"Love Letter" Blog
What is meditation? What does it do? Why can’t I do it? Why is it such a struggle?
These are common question that arise when the topic of meditation comes up. So I thought I would use the Love Letter as the way for you to access an answer to these common and frequently asked questions. These are the simple answers.
Meditation is the practice of shifting one’s attention. During meditation we shift our attention from the continual series of random thoughts that arise, and instead focus awareness on a specific involuntary activity that occurs each moment; that activity is our breathing. In doing so we train our minds not to follow the random and often meaningless thoughts that keep popping up, and rather focus on one innocuous, neutral and natural activity - breathing. During a routine day the mind is drawn to thoughts about both the past and future, so the mind is afforded little dedication to just being in the moment. During meditation, as the mind jumps from one thought to another, we disrupt the continuum. In doing so, we make ourselves aware of how the mind continually operates in an unchecked fashion, continually doing what it has done, what it has been trained to do. During meditation we consciously shift the mind’s attention away from raising one thought after the next. We do so by redirecting our attention and instead of following the thoughts we notice the breath.
Meditation causes the meditating person to release his or her consciousness from the uneasiness that often invades and takes over the mind. The active ego-centered mind has been equated to a wild monkey that leaps from one tree branch to another. The monkey-like mind is caught up in much the same activity; leaping from one topic to the next.
Often these thoughts bring with them a myriad of distressful and unwanted feelings. Meditation is the practice of quelling arising thoughts and releasing undesirable emotions and feelings.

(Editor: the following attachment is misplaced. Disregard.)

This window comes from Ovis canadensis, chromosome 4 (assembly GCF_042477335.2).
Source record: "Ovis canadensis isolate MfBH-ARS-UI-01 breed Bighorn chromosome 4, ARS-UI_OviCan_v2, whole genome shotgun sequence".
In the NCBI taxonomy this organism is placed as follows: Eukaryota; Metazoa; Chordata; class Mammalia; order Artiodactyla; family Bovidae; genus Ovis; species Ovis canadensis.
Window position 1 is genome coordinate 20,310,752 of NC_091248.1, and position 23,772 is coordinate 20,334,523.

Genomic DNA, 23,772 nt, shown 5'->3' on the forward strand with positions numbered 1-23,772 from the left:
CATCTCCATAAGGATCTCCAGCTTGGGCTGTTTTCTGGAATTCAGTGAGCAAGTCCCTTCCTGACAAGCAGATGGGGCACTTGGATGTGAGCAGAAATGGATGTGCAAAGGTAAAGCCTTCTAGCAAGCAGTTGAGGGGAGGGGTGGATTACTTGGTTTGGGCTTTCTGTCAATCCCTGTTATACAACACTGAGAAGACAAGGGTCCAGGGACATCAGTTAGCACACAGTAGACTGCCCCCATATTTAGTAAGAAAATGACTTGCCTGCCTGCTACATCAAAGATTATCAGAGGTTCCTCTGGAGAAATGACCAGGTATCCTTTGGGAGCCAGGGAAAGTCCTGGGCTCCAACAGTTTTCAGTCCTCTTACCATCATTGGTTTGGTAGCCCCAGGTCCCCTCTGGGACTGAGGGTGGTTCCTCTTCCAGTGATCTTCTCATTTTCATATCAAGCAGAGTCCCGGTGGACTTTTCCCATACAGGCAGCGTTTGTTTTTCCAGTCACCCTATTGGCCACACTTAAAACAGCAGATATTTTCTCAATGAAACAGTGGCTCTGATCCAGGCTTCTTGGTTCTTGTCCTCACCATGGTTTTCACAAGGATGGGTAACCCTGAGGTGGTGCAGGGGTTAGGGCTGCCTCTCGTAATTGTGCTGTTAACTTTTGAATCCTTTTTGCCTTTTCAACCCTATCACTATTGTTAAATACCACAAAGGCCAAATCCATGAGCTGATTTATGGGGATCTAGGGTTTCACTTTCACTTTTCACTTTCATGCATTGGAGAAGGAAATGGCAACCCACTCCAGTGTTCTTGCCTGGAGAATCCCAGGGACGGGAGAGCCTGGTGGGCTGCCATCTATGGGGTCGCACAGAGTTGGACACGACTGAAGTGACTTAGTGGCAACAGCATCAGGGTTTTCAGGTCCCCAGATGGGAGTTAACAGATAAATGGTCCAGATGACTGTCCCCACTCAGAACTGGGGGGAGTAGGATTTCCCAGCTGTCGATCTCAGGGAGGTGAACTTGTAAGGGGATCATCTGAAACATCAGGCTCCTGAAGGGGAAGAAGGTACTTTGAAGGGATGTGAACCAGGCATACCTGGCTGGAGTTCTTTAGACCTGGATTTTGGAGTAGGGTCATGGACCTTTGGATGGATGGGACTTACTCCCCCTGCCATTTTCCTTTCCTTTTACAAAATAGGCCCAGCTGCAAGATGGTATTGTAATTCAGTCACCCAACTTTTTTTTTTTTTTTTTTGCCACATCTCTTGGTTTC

During meditation we allow any thought to come forth, then simply shift our attention by noticing our breathing. We do this over again, never grappling, nor being determined to trade one thought for the other. We avoid any tendency to struggle or wrestle with arising thoughts. Any and all thoughts are welcome. The thoughts are simply observed then released. If the thought returns, again it is set free.
Many people struggle with meditation because they believe it to be a time engaged in silent war, where the focus is on ridding one’s self of all thought. So, naturally in
such a case, the time used for meditating seems long and enduring. It is like being in the midst of a losing battle. The meditation becomes a long drawn out boring exercise in which expectations are never realized, nor is the desired outcome achieved. So what do these people do? They quit. In doing so they lose out on the peacefulness and true self-awareness that meditation offers. People experience self-defeating feelings because they do not know what meditation is intended to do for them. Nor do they really know how to meditate.
To enhance the calmness of our minds, in Happy Beings meditation sessions we involve ourselves in the interchange of both silent meditation and guided meditation. During the guided meditation, the meditation guide speaks and the group focuses on the message that is being communicated. Specific messages are rooted in visualization exercises; which assist in helping the meditating group to relax and be rid of the continual stream of thoughts that would otherwise run ramped.
Over time the practice of meditation brings clear thinking to the mind. By continually shifting our attention during the mediation sitting, we teach ourselves to intervene on the “monkey” thinking process, and begin to see our lives from a more objective and practical perspective. We learn to elevate our level of self-love and to discover the Real Self, the One that previously has been dimmed by an overindulgence in “monkey” thinking. Love to all of you. Don
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